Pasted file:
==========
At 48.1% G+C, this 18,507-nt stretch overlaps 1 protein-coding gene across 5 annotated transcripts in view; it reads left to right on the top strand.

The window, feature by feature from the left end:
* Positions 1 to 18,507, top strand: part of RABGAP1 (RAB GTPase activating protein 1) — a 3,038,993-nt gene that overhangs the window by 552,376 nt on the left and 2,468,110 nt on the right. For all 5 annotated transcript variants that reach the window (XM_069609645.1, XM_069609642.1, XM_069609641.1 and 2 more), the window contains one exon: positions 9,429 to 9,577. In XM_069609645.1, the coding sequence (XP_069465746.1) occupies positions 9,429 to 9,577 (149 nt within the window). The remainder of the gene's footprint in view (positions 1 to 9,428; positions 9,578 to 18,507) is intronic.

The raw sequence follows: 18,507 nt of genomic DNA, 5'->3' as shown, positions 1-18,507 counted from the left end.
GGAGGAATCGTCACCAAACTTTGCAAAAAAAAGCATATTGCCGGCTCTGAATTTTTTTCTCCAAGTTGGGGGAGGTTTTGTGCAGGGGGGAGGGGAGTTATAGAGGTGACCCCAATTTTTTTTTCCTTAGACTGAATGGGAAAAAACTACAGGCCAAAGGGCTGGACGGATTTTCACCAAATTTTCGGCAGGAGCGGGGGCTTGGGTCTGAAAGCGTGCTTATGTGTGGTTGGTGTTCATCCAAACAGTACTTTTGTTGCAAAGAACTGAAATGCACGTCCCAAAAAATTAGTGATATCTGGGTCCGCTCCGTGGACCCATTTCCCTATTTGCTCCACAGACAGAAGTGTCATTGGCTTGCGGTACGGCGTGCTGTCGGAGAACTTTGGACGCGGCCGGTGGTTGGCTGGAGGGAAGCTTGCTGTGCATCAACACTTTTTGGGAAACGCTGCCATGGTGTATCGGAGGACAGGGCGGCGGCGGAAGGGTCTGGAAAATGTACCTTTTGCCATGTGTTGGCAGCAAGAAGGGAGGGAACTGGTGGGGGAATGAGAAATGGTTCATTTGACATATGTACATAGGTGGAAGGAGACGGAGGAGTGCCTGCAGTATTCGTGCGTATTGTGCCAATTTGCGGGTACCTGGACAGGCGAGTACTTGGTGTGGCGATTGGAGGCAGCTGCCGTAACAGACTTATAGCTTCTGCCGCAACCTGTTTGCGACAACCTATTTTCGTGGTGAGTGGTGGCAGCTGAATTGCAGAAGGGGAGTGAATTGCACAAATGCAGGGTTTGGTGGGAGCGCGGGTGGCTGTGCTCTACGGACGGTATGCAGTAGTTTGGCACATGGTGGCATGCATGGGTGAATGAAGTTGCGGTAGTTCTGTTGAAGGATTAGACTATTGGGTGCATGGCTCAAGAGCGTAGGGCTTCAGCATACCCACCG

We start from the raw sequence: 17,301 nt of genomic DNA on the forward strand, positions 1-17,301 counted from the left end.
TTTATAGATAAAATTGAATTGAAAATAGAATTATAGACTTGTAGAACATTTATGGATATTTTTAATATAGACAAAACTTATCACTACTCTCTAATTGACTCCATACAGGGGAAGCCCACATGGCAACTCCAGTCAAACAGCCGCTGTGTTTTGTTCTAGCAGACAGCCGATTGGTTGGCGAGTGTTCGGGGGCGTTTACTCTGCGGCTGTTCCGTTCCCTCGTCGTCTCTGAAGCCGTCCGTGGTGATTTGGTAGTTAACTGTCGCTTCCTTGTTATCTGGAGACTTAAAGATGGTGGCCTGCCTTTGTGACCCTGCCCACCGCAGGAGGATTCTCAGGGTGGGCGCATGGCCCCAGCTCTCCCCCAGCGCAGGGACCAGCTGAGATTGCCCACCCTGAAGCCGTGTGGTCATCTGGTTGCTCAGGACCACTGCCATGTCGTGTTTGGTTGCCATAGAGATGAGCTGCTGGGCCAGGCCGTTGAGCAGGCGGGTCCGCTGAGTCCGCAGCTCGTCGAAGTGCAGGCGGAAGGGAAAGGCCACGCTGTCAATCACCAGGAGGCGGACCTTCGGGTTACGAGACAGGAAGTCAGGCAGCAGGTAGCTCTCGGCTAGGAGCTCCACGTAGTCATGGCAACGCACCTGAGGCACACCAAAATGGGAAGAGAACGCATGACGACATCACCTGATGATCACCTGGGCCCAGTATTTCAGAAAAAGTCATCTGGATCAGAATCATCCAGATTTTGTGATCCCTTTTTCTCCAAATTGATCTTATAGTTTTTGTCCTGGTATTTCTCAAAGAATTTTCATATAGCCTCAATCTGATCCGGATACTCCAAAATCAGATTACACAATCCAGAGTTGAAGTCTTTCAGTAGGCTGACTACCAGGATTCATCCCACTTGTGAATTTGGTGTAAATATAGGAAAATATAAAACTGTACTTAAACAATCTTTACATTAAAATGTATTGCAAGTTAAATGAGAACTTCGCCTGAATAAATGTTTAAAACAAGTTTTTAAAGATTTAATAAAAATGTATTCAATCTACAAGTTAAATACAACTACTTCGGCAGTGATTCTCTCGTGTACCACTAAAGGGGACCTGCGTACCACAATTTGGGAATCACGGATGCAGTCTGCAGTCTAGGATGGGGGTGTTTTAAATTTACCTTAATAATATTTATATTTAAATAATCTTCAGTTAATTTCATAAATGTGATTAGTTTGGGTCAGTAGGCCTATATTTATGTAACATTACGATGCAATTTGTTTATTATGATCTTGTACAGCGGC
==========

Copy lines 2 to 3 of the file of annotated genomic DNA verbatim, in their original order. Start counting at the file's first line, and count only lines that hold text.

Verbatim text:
The window, feature by feature from the left end:
* Positions 1 to 18,507, top strand: part of RABGAP1 (RAB GTPase activating protein 1) — a 3,038,993-nt gene that overhangs the window by 552,376 nt on the left and 2,468,110 nt on the right. For all 5 annotated transcript variants that reach the window (XM_069609645.1, XM_069609642.1, XM_069609641.1 and 2 more), the window contains one exon: positions 9,429 to 9,577. In XM_069609645.1, the coding sequence (XP_069465746.1) occupies positions 9,429 to 9,577 (149 nt within the window). The remainder of the gene's footprint in view (positions 1 to 9,428; positions 9,578 to 18,507) is intronic.